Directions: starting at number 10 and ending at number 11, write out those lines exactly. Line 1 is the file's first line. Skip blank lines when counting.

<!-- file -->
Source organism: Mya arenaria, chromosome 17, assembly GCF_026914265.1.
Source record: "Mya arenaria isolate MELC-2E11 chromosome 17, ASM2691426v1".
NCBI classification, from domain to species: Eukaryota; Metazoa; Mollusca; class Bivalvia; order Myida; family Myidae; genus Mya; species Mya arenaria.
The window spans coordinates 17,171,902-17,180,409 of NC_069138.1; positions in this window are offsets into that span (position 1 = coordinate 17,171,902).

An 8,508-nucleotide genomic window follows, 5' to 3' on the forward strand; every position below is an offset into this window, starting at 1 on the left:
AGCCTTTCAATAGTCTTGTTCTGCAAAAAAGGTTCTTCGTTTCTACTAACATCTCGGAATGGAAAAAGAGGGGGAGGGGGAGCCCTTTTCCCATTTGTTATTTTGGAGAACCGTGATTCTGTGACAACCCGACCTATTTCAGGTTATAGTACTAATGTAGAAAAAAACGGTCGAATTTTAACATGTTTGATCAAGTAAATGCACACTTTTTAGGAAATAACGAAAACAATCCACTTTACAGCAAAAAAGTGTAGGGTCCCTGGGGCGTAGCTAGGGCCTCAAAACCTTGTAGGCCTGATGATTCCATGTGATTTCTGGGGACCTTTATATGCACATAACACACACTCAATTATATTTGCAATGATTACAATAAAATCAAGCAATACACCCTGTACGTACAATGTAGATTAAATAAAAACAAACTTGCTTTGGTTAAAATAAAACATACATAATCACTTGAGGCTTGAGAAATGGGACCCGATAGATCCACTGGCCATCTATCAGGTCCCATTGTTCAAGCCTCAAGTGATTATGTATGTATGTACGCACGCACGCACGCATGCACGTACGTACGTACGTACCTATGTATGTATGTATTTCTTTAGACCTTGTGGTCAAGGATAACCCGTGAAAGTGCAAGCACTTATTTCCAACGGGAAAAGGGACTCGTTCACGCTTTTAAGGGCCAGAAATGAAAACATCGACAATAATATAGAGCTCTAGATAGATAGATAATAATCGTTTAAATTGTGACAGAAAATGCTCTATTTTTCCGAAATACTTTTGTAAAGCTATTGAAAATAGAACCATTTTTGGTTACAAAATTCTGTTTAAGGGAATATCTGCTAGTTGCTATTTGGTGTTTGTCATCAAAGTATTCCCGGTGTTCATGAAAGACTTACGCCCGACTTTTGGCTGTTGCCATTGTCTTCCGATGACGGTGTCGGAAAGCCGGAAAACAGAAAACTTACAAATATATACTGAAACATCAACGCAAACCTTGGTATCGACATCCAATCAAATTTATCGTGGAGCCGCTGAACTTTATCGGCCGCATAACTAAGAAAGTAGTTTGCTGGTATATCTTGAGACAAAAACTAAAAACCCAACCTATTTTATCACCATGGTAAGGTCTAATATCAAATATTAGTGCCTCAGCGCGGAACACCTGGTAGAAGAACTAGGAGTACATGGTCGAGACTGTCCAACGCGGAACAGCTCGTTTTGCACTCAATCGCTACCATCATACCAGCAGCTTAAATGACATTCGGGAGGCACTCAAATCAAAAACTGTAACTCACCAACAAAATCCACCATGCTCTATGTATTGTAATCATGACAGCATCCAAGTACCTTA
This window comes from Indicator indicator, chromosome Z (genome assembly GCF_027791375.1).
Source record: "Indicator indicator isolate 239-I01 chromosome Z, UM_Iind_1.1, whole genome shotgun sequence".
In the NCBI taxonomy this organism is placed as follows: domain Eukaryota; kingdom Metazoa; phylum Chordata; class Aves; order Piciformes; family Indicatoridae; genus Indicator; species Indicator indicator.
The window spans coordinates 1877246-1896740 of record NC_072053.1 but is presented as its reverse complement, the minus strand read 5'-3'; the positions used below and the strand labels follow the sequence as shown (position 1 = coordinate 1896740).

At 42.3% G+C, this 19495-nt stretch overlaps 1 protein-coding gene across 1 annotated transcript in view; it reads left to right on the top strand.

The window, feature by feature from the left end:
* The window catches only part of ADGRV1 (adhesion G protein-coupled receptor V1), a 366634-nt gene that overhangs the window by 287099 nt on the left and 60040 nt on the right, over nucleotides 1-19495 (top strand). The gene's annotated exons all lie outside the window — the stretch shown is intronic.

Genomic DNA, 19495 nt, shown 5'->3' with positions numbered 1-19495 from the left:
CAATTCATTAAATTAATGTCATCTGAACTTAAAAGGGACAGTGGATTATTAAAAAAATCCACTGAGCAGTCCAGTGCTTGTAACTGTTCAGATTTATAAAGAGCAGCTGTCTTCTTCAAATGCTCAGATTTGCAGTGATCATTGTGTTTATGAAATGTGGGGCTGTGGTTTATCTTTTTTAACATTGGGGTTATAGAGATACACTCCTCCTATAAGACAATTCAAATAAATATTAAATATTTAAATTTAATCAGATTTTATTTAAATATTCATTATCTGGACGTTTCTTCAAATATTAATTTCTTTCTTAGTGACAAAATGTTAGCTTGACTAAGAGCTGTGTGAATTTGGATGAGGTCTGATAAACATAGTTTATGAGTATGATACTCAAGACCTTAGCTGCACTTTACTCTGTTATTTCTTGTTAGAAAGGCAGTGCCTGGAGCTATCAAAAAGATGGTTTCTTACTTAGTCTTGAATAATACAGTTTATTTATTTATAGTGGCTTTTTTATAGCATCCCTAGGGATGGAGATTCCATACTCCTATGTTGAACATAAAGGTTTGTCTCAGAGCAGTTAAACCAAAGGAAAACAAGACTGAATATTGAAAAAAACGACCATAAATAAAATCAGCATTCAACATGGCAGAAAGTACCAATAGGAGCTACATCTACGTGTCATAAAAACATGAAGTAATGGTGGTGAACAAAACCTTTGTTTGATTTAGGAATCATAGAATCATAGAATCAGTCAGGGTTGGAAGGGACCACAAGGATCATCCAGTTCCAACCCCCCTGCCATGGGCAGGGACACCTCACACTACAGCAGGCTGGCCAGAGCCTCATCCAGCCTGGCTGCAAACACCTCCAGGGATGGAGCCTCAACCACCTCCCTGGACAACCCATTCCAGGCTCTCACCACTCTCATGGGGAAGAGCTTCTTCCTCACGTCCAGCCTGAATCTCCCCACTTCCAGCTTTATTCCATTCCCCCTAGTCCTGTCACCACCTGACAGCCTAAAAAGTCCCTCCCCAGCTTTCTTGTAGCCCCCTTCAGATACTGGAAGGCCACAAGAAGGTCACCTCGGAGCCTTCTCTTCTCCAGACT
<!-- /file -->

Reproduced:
The window spans coordinates 1877246-1896740 of record NC_072053.1 but is presented as its reverse complement, the minus strand read 5'-3'; the positions used below and the strand labels follow the sequence as shown (position 1 = coordinate 1896740).

At 42.3% G+C, this 19495-nt stretch overlaps 1 protein-coding gene across 1 annotated transcript in view; it reads left to right on the top strand.